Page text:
Have Scythe, Will Farm



I recently woke up with a badly aching right elbow. In fact, I could barely use my arm. Must be Lyme disease, I concluded. Pain in the joints is a primary symptom and I knew I’d been bitten by at least one tick since we purchased a farm property in Upstate New York. That would also explain the flu-ish feelings I’d been experiencing lately.

But when I reported to the local health clinic for treatment, the doctor had a very different diagnosis: “tennis elbow” from all the scything I’d been doing since deciding to raise livestock on 20-plus acres of pasture. Staying ahead of the grass was a never-ending chore. I’d already trimmed twice around our new 4,200-foot electric perimeter fence. The tall weeds the sheep didn’t eat I leveled with my scythe. The road frontage needed to be cut presentably short.

Now I could barely lift the coffee pot to pour my morning cup.

You may be wondering why a 60-year-old guy would uproot his family from a comfortable home in the District of Columbia to start a farm entailing all this physical toil 400 miles north in New York’s dairy country. To answer that question, you’d have to rewind several years. I’d built a food garden at my daughter’s charter school, attended master gardening classes and started a blog called The Slow Cook. My wife and I were living in a big row house on a corner lot two miles north of the White House. I tore out the lawn and built a huge kitchen garden.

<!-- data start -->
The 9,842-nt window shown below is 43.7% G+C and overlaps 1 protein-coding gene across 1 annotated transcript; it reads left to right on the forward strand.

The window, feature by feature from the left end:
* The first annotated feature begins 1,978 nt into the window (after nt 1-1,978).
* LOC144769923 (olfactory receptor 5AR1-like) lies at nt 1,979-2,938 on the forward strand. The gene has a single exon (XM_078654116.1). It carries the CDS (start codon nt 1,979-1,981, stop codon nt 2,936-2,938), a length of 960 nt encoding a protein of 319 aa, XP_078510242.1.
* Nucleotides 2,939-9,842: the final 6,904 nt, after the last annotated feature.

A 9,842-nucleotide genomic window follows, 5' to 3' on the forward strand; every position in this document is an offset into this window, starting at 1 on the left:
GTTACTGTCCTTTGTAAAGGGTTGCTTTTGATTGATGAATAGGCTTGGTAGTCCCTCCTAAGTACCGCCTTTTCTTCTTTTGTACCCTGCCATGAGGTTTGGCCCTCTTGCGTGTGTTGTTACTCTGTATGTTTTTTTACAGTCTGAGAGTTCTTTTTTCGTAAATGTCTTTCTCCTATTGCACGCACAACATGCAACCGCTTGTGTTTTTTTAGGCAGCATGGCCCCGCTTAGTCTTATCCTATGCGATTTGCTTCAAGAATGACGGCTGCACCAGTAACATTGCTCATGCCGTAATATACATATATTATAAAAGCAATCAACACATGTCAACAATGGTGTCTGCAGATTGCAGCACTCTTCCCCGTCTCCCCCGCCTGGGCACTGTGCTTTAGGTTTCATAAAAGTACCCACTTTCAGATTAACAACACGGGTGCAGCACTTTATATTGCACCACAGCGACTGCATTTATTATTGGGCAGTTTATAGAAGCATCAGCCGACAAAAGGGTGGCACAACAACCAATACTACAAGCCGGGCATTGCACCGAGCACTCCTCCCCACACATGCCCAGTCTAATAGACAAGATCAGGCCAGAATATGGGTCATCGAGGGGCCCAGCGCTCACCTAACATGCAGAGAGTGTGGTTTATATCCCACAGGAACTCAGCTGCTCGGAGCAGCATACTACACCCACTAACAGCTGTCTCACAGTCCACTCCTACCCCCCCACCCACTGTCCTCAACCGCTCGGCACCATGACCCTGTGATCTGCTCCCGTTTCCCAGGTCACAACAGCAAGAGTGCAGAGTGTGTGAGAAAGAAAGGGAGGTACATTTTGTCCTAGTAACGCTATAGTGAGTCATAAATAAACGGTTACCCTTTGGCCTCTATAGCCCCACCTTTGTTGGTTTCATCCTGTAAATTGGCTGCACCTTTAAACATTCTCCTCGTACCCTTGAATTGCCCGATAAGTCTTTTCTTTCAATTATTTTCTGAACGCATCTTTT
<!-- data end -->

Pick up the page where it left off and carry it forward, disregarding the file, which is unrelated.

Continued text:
Because we owned rental apartments, we could afford an unconventional lifestyle. My wife worked part-time as a catering chef. I taught kids cooking part-time at a private elementary school. But a move was in the cards. The corner house proved too big. We’d need to find somewhere else to grow food. Plus, we had our eye on global warming. It was getting too hot to be outside in Washington’s steamy summers.